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Ana de Armas digs deep as Marilyn in 'Blonde'

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Ana de Armas digs deep as Marilyn in 'Blonde'

Netflix via Bobby Cannavale as Joe DiMaggio and Ana de Armas as Marilyn Monroe in "Blonde."

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BLONDE

*** (out of 4)

Now streaming on Netflix. Rated NC-17 for some sexual content. 166 minutes.

What a dream it must be to be Marilyn Monroe, a starstruck assistant tells her. "Everyone would give their right arm to be you!"

And we cringe, as we'll do many times during Andrew Dominik's brutal, bruising and often beautiful "Blonde," starring a heartbreaking Ana de Armas. This time, it's because we already know that Norma Jeane, the real person underneath, is giving so much more than her right arm to be Marilyn. An arm would be getting off easy. She's giving her body, her sanity, her dignity, her health and probably her very soul to be Marilyn.

There's a lot that "Blonde," written and directed by Dominik with some stunning cinematography by Chayse Irvin, is. Let's first clarify what it isn't. It is not a biopic, not in a familiar sense. It is not chronological, or an attempt at a complete account. Most crucially, it's not factual – it's based on a novel, "Blonde" by Joyce Carol Oates.

And as for the performance at its core – de Armas' committed, fearless, leap of faith of a performance – well, it's not an imitation. And so the complaints circulating about her accent, saying her native Cuban inflection sometimes peeks through, are absurd and irrelevant. DeArmas digs so deep to play Marilyn, she could be speaking ancient Greek and it wouldn't affect the emotional truth she finds here.

What "Blonde" is is ambitious. Far-reaching, at times perhaps too far. And frequently gorgeous, especially in expertly rendered scenes of old-fashioned Hollywood glitz, mainly in black-and-white – the endless flashbulbs popping (and sounding like gunshots) on the red carpet, the fans ogling, their faces sometimes distorted by lust. There are wonderful re-creations of scenes from movies like "Gentlemen Prefer Blondes" and "The Seven Year Itch."

Less convincing are the moments when we see sperm traveling toward an egg to indicate pregnancy, or a fetus that talks reprovingly to its future mother. Subtlety is not a goal here. A yet thornier question involves the fine line between displaying the horrific exploitation of a character, and contributing to that exploitation. As with many works of art, even as skillful as this, there's no easy answer, and different moments cut different ways.

We begin at the beginning - and an awful beginning it is. Young Norma Jeane (an affecting Lily Fisher) lives alone with her mother (Julianne Nicholson, superb and terrifying) who's slowly descending into madness. On her birthday, her mother shows the little girl a picture of a handsome man who, she says, was her father. The girl will ache for him from that day forward. Life is not safe with her mother, and when the woman finally has a total breakdown (the mother-daughter scenes are traumatic) Norma Jeane soon ends up in an orphanage.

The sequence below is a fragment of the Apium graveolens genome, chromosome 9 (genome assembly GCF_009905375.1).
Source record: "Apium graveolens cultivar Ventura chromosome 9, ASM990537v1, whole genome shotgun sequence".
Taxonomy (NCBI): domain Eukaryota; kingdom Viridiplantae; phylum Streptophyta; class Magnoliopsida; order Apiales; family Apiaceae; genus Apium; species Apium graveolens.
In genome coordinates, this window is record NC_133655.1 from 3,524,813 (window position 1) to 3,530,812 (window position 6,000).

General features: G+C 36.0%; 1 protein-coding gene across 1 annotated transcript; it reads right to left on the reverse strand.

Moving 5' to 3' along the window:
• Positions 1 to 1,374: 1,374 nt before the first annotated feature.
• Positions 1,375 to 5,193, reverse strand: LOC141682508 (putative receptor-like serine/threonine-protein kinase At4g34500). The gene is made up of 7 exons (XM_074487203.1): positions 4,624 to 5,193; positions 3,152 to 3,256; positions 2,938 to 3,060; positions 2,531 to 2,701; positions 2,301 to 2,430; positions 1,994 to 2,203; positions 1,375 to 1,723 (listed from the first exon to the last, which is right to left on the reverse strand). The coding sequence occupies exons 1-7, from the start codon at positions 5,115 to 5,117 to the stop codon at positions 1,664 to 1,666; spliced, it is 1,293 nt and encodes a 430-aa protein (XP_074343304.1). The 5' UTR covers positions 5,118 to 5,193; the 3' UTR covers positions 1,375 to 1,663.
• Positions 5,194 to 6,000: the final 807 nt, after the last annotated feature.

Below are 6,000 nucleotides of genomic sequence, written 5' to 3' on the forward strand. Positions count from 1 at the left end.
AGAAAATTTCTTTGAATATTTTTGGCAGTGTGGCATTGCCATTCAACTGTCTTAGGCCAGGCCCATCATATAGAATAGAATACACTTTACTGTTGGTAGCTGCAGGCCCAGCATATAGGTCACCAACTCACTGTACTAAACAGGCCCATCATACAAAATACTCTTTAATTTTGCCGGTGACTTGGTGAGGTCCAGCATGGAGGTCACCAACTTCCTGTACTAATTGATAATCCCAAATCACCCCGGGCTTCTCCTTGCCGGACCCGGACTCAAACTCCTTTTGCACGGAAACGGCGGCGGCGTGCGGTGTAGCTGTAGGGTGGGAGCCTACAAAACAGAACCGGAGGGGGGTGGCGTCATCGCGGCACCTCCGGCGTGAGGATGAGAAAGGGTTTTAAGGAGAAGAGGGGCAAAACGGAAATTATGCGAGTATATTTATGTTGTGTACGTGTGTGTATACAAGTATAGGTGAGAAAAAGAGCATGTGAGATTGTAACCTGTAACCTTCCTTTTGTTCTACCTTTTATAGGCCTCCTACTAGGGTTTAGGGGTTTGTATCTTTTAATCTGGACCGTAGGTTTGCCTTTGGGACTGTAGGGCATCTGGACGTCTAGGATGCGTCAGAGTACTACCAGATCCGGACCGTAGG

Flash forward to adult Marilyn, showing up for a big audition with a studio head – who rapes her. Later, when asked by future husband Joe DiMaggio how she got started in movies, her mind goes straight to the rape. Outwardly, she will say only, with hollow eyes: "I guess I was discovered."

One of the stranger elements here is Marilyn's (fictional) friendship with the sons of Edward G. Robinson and Charlie Chaplin, with whom she becomes a threesome in every way. Around this time she gets pregnant, and the studio arranges an abortion. When the ordeal is over, the song "Bye, Bye Baby" comes on the soundtrack – one of several on-the-nose music cues (when she's dropped at the orphanage, we hear "Everybody Needs a Da-Da-Daddy" from Monroe's "Ladies of the Chorus").

DiMaggio, the retired baseball legend (an excellent Bobby Cannavale), promises Marilyn a decent, respectable life but is consumed by jealousy. He instructs the wife who calls him "Daddy" to do movies where she isn't so sexy. That doesn't quite work when "The Seven Year Itch" requires her to stand on the subway grate and have her white dress billow up around her waist.

Dominik re-creates this famous scene beautifully, and shows DiMaggio smoldering with rage while watching the shooting, amid ogling fans.

Like Cannavale, Adrien Brody is wonderfully cast as Marilyn's next husband, playwright Arthur Miller, a cerebral man who is amazed at her actual intellect – she reads Chekhov – and offers what she hopes will be a stable life in Connecticut. She gets pregnant but tragedy strikes again. Soon, Marilyn will be hitting the pills, the bottles, and the bottles of pills.

Then, of course, there is JFK. We don't see the famous "Happy Birthday Mr. President" performance. But in 1962 (the year of her actual death) Marilyn is whisked by the president's handlers to a hotel room, and the film never seems quite so depressing as in the sordid task that awaits her, presaged in her earlier, plaintive question to his men: "Am I room service?"

It's probable this scene explains the film's NC-17 rating. In any case it encapsulates the indignity that accompanied Norma Jeane's transformation into one of the enduring figures of 20th century pop culture. If it was Marilyn that initially saved Norma Jeane, Dominik is saying, it was also Marilyn that overwhelmed her, suffocated her, and probably killed her.

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